1-Panel Urine Test:
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Specificity - PCP Drug Test Panel
The following compounds are detected positive in urine by the PCP One Step Phencyclidine Drug Test at 5 minutes. Cutoff represents the concentration of each compound required to yield a positive reading. A lower cutoff indicates a greater ability to detect the compound.
|Compound||Synonyms / Common Names / Description||Cutoff
|Phencyclidine||PCP, 1-(1-Phenylcyclohexyl)piperidine, Fenciclidina / Angel's dust, Wet||25|
|4-Hydroxy-phencyclidine||PCHP, 1-(1-Phenylcyclohexyl)-4-hydroxypiperidine / Phencyclidine metabolite||12,500|
Summary - PCP Drug Test Panel
Phencyclidine (PCP) can be classified as an anesthetic, a dissociative, or a hallucinogen, and is known for its potentially unpredictable and dramatic effects. PCP can act as a CNS depressant, a CNS stimulant, or a PNS stimulant, resulting in a very wide range of possible effects. These effects can vary from person to person, and from dose to dose. Effects sought after by PCP users might include sedation, euphoria, loss of inhibitions, analgesia, and anesthesia. As dose size increases, the potential for negative side effects increases, including but not limited to overheating, hypertension, rapid eye movements, rapid or irregular heartbeat or breathing, muscle spasms, psychosis, paranoia, schizophrenia, catatonia, body contortioning, convulsions, unresponsiveness to deep pain, violence, hallucinations, and coma. Due to PCP's unique combination of analgesic and dissociative effects, self-inflicted injury can occur, for instance walking into traffic or self-laceration. The majority of PCP-related deaths occur not as a direct result of the drug itself, but as an indirect result of violent or unpredictable behavior induced by the drug. 
PCP was originally dispensed as an anesthetic and as an animal tranquilizer. During the 1960s and 70s, PCP gained popularity as a recreational drug. Due to its many side effects, PCP and its chemical precursor piperidine were made illegal in 1978; and its popularity waned over the balance of the 20th century.  In recent years, however, illicitly produced PCP has made a comeback. According to estimates from the Drug Abuse Warning Network (DAWN), PCP-related emergency department visits increased by over 400% between 2005 and 2011 (from 14,825 to 75,538 visits).  PCP maintains a strong presence in the inner-city neighborhoods of many eastern United States municipalities, where it serves as a cheap alternative to crack cocaine.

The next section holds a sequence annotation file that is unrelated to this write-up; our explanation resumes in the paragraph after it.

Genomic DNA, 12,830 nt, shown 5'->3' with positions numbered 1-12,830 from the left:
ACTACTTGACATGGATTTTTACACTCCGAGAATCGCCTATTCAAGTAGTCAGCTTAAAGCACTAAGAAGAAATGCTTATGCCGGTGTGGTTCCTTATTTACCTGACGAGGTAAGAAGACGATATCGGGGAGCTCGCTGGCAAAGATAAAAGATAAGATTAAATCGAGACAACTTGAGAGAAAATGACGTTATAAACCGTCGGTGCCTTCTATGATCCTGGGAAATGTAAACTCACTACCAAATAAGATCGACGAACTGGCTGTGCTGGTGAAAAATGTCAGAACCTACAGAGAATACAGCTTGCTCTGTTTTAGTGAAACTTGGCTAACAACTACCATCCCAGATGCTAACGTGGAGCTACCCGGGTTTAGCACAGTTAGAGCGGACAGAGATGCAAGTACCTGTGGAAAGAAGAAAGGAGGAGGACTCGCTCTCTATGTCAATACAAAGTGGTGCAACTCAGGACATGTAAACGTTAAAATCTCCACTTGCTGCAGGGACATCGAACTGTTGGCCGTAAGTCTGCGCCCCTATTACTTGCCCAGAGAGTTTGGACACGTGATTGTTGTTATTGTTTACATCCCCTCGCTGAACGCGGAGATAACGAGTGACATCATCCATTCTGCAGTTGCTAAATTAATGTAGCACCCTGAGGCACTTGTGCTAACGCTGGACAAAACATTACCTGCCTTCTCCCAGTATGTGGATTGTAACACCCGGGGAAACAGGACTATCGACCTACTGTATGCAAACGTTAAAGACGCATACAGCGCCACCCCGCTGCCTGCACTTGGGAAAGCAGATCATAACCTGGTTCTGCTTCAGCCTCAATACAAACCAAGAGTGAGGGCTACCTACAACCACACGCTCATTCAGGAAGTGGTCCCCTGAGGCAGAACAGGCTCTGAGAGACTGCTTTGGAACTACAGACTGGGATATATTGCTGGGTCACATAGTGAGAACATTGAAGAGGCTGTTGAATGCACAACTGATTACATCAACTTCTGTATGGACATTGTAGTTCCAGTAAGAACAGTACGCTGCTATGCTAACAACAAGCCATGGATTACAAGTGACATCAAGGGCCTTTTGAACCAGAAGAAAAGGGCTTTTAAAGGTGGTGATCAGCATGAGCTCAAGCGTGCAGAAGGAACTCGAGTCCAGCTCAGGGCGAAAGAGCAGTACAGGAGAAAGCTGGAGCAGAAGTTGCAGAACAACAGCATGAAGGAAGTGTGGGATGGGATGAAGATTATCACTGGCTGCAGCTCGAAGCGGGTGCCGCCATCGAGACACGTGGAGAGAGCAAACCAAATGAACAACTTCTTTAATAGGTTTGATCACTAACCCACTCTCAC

In its pure form, PCP is a white, crystalline powder. Less pure forms range from yellowish-tan to brown and can have a sticky consistency.  In years past, PCP, particularly its powder form, was referred to as angel's dust. The majority of today's street PCP is produced in illicit labs in southern California and is sold in a clear to yellow-hued liquid form, commonly known as the slang wet.  This form of PCP is typically smoked after being applied to marijuana, tobacco, or the leaves of herbs, such as mint. Less commonly, it can be injected.  A popular method for smoking PCP involves dipping the tip of a cigarette into a vial of liquid PCP, then allowing the cigarette to dry. This is referred to as dipping and the final product is known as a dipper.  Cigarette dipping allows for the drug to be consumed in public without detection. 
Phencyclidine is the target compound for the PCP One Step Phencyclidine Drug Test, detected at a cutoff level of 25 ng/mL. PCP currently has no accepted medical use in the United States. Approximately 4–19% of a PCP dose is excreted in the urine as unchanged PCP.